get the plank out

Why do you look at the speck of sawdust in someone else’s eye and pay no attention to the plank in your own eye? How can you say, ‘Friend, let me take the speck out of your eye,’ when you yourself fail to see the plank in your own eye? You hypocrite, first take the plank out of your eye, and then you will see clearly to remove the speck from the other person’s eye.         Luke 6:41-42


I used to take these words of Jesus to mean “mind your own business, you have enough issues of your own to deal with” or something along those lines. And indeed, it does tend to read that way. Jesus refers to the speck in the other person’s eye and the plank in our own eye. It sort in feels like, at least at first read, to imply that my own issues are big enough to keep me from correcting or pointing out issues in others.


But when I read it again…and again. When I consider it within the larger context of the gospel of Luke and the Bible as a whole, I don’t think that’s what Jesus is getting at. I don’t think Jesus is saying, “Mind your own problems and stay out of other people’s issues.” It’s inconsistent with the Bible’s general call for accountability within community. It’s inconsistent with Jesus’ own behavior towards his disciples (like Jesus calling Peter “Satan” and a stumbling block). And it’s not consistent with the accountability the New Testament church utilizes in calling sin out in one another. Multitudes of examples come to mind here, but I’m particularly thinking of Peter and Paul in Galatians 2.


So what is Jesus saying if he isn’t saying to keep our nose out of other people’s business and to stop trying to get the “speck” out of other’s eyes? I think it’s a call for perspective. For honesty with ourselves and a realization of our own sinfulness.


Just because I have baggage I am working through; just because I have issues that need forgiving and healing doesn’t mean I am disqualified from helping others. It doesn’t mean I can’t see and then call out sin in my friend if it’s needed. But I have to be working on me too. I have to be seeking removal of my own junk. And, as is illustrated in the analogy Jesus uses, my own junk hinders me from helping others as best as I can. So if I would be willing to get the plank out of my own eye I could actually help my friend more effectively. It’s a call to honesty with ones self. To being willing to look inward before looking outward.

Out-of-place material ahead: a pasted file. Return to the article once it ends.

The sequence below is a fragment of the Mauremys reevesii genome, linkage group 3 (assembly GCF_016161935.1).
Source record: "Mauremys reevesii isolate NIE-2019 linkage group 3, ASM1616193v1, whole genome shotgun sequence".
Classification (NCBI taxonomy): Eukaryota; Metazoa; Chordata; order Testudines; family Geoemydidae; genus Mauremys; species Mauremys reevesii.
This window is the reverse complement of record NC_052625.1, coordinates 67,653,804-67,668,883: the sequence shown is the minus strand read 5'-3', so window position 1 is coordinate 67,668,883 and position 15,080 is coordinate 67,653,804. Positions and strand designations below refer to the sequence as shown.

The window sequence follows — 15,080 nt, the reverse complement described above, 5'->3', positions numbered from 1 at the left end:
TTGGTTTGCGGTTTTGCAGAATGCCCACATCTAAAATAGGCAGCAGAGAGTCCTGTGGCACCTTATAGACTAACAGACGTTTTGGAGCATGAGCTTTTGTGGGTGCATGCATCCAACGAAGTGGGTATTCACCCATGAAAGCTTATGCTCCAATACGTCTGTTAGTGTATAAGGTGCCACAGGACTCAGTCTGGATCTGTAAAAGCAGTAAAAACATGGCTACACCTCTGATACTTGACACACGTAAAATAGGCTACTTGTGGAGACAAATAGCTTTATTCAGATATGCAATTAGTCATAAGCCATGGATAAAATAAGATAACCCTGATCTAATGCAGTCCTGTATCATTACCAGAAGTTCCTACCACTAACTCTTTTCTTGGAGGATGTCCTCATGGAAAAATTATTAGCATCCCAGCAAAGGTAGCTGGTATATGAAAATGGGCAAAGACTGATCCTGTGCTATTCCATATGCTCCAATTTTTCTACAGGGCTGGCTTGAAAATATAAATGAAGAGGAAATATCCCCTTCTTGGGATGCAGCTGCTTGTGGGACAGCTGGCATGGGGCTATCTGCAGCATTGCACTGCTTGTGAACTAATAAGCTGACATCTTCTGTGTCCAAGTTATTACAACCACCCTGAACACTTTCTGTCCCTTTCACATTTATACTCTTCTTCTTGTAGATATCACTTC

If we claim to be without sin, we deceive ourselves and the truth is not in us. If we confess our sins, he is faithful and just and will forgive us our sins and purify us from all unrighteousness. 1 John1:8-9


The issue of judging others versus holding them accountable, the difference between condemning and helping may hang to a certain degree on our willingness to look inwardly with honesty. When I see my own sin, when I have slogged through my own muck, and when I have been working on picking up the pieces of my own brokenness I am far more able to act with mercy to another who has fallen. Far more able to help them heal and far less likely to simply judge them.

The need for us to search within and to open ourselves up to the Spirit’s searching is crucial. It’s vital to our own spiritual health and relationship with the Father. And it’s vital to our ability to help others and lovingly bring them back when they stray. Otherwise, I fear we are far too prone to judgment and dismissal of others instead of love and grace. 

Search me, God, and know my heart;
test me and know my anxious thoughts.

See if there is any offensive way in me,
and lead me in the way everlasting.      Psalm 139:23-24


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